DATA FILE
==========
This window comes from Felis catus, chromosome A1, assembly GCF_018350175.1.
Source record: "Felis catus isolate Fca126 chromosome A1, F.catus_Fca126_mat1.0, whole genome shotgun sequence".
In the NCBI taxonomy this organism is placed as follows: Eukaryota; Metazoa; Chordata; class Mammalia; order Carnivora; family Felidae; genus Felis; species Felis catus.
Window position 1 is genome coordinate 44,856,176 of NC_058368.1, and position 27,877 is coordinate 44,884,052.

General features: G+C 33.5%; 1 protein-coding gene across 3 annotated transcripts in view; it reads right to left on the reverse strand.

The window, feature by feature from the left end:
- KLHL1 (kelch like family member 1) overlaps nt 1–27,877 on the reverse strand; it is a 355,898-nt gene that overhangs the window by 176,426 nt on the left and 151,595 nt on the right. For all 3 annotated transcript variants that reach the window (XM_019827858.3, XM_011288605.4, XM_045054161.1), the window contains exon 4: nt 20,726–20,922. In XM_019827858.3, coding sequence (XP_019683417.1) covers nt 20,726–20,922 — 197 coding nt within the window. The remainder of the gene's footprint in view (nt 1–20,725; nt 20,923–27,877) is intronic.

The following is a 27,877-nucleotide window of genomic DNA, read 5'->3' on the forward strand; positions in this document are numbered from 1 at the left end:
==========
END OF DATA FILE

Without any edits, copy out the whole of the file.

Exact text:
This window comes from Felis catus, chromosome A1, assembly GCF_018350175.1.
Source record: "Felis catus isolate Fca126 chromosome A1, F.catus_Fca126_mat1.0, whole genome shotgun sequence".
In the NCBI taxonomy this organism is placed as follows: Eukaryota; Metazoa; Chordata; class Mammalia; order Carnivora; family Felidae; genus Felis; species Felis catus.
Window position 1 is genome coordinate 44,856,176 of NC_058368.1, and position 27,877 is coordinate 44,884,052.

General features: G+C 33.5%; 1 protein-coding gene across 3 annotated transcripts in view; it reads right to left on the reverse strand.

The window, feature by feature from the left end:
- KLHL1 (kelch like family member 1) overlaps nt 1–27,877 on the reverse strand; it is a 355,898-nt gene that overhangs the window by 176,426 nt on the left and 151,595 nt on the right. For all 3 annotated transcript variants that reach the window (XM_019827858.3, XM_011288605.4, XM_045054161.1), the window contains exon 4: nt 20,726–20,922. In XM_019827858.3, coding sequence (XP_019683417.1) covers nt 20,726–20,922 — 197 coding nt within the window. The remainder of the gene's footprint in view (nt 1–20,725; nt 20,923–27,877) is intronic.

The following is a 27,877-nucleotide window of genomic DNA, read 5'->3' on the forward strand; positions in this document are numbered from 1 at the left end: